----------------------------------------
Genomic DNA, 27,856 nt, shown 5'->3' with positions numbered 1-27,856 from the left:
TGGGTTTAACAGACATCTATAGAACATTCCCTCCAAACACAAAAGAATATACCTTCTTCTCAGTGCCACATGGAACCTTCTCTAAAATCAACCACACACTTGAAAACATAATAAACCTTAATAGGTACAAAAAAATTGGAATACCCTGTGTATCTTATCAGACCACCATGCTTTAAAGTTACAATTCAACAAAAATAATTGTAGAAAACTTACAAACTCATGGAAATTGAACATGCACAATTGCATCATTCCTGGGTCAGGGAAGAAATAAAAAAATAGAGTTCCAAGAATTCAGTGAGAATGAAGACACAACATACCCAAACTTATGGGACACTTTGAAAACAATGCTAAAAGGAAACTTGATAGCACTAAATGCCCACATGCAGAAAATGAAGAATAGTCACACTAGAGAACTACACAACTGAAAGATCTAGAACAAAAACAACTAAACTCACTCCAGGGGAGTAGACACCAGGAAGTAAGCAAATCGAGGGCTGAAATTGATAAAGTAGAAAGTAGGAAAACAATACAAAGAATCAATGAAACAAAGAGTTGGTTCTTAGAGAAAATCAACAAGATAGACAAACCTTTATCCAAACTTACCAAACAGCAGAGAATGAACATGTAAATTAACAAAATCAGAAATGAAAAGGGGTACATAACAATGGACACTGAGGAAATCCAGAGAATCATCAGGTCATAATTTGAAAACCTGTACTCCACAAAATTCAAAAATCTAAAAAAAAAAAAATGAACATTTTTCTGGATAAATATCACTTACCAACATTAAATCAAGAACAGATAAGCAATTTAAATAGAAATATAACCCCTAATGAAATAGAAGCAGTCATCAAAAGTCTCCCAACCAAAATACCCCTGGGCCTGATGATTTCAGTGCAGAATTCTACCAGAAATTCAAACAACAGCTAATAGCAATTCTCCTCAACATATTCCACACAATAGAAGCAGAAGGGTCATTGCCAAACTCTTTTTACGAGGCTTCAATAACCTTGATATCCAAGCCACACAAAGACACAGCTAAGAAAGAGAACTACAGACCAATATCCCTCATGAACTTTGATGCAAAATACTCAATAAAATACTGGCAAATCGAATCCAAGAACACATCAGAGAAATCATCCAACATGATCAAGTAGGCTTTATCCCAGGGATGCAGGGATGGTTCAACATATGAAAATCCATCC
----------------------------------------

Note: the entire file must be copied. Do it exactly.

Genomic DNA, 27,856 nt, shown 5'->3' with positions numbered 1-27,856 from the left:
TGGGTTTAACAGACATCTATAGAACATTCCCTCCAAACACAAAAGAATATACCTTCTTCTCAGTGCCACATGGAACCTTCTCTAAAATCAACCACACACTTGAAAACATAATAAACCTTAATAGGTACAAAAAAATTGGAATACCCTGTGTATCTTATCAGACCACCATGCTTTAAAGTTACAATTCAACAAAAATAATTGTAGAAAACTTACAAACTCATGGAAATTGAACATGCACAATTGCATCATTCCTGGGTCAGGGAAGAAATAAAAAAATAGAGTTCCAAGAATTCAGTGAGAATGAAGACACAACATACCCAAACTTATGGGACACTTTGAAAACAATGCTAAAAGGAAACTTGATAGCACTAAATGCCCACATGCAGAAAATGAAGAATAGTCACACTAGAGAACTACACAACTGAAAGATCTAGAACAAAAACAACTAAACTCACTCCAGGGGAGTAGACACCAGGAAGTAAGCAAATCGAGGGCTGAAATTGATAAAGTAGAAAGTAGGAAAACAATACAAAGAATCAATGAAACAAAGAGTTGGTTCTTAGAGAAAATCAACAAGATAGACAAACCTTTATCCAAACTTACCAAACAGCAGAGAATGAACATGTAAATTAACAAAATCAGAAATGAAAAGGGGTACATAACAATGGACACTGAGGAAATCCAGAGAATCATCAGGTCATAATTTGAAAACCTGTACTCCACAAAATTCAAAAATCTAAAAAAAAAAAAATGAACATTTTTCTGGATAAATATCACTTACCAACATTAAATCAAGAACAGATAAGCAATTTAAATAGAAATATAACCCCTAATGAAATAGAAGCAGTCATCAAAAGTCTCCCAACCAAAATACCCCTGGGCCTGATGATTTCAGTGCAGAATTCTACCAGAAATTCAAACAACAGCTAATAGCAATTCTCCTCAACATATTCCACACAATAGAAGCAGAAGGGTCATTGCCAAACTCTTTTTACGAGGCTTCAATAACCTTGATATCCAAGCCACACAAAGACACAGCTAAGAAAGAGAACTACAGACCAATATCCCTCATGAACTTTGATGCAAAATACTCAATAAAATACTGGCAAATCGAATCCAAGAACACATCAGAGAAATCATCCAACATGATCAAGTAGGCTTTATCCCAGGGATGCAGGGATGGTTCAACATATGAAAATCCATCC